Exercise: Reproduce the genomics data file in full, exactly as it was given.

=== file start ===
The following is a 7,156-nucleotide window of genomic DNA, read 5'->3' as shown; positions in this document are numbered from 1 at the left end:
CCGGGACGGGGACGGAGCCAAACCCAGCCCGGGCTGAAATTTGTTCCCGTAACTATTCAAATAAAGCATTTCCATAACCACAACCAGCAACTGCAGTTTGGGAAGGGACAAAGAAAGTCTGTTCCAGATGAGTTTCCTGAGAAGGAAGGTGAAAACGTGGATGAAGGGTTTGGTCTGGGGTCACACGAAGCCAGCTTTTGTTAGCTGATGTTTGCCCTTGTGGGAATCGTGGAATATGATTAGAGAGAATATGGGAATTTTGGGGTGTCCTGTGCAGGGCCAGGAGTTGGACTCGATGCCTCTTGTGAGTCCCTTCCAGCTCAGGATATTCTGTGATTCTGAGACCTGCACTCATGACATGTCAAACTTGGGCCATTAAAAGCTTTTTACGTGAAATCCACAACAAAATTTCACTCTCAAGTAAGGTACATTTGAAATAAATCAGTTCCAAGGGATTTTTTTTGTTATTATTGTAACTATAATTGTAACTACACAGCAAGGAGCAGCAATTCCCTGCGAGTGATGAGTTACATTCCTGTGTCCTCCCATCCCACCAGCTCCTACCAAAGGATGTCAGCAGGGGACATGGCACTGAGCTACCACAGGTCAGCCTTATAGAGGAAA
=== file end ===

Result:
The following is a 7,156-nucleotide window of genomic DNA, read 5'->3' as shown; positions in this document are numbered from 1 at the left end:
CCGGGACGGGGACGGAGCCAAACCCAGCCCGGGCTGAAATTTGTTCCCGTAACTATTCAAATAAAGCATTTCCATAACCACAACCAGCAACTGCAGTTTGGGAAGGGACAAAGAAAGTCTGTTCCAGATGAGTTTCCTGAGAAGGAAGGTGAAAACGTGGATGAAGGGTTTGGTCTGGGGTCACACGAAGCCAGCTTTTGTTAGCTGATGTTTGCCCTTGTGGGAATCGTGGAATATGATTAGAGAGAATATGGGAATTTTGGGGTGTCCTGTGCAGGGCCAGGAGTTGGACTCGATGCCTCTTGTGAGTCCCTTCCAGCTCAGGATATTCTGTGATTCTGAGACCTGCACTCATGACATGTCAAACTTGGGCCATTAAAAGCTTTTTACGTGAAATCCACAACAAAATTTCACTCTCAAGTAAGGTACATTTGAAATAAATCAGTTCCAAGGGATTTTTTTTGTTATTATTGTAACTATAATTGTAACTACACAGCAAGGAGCAGCAATTCCCTGCGAGTGATGAGTTACATTCCTGTGTCCTCCCATCCCACCAGCTCCTACCAAAGGATGTCAGCAGGGGACATGGCACTGAGCTACCACAGGTCAGCCTTATAGAGGAAA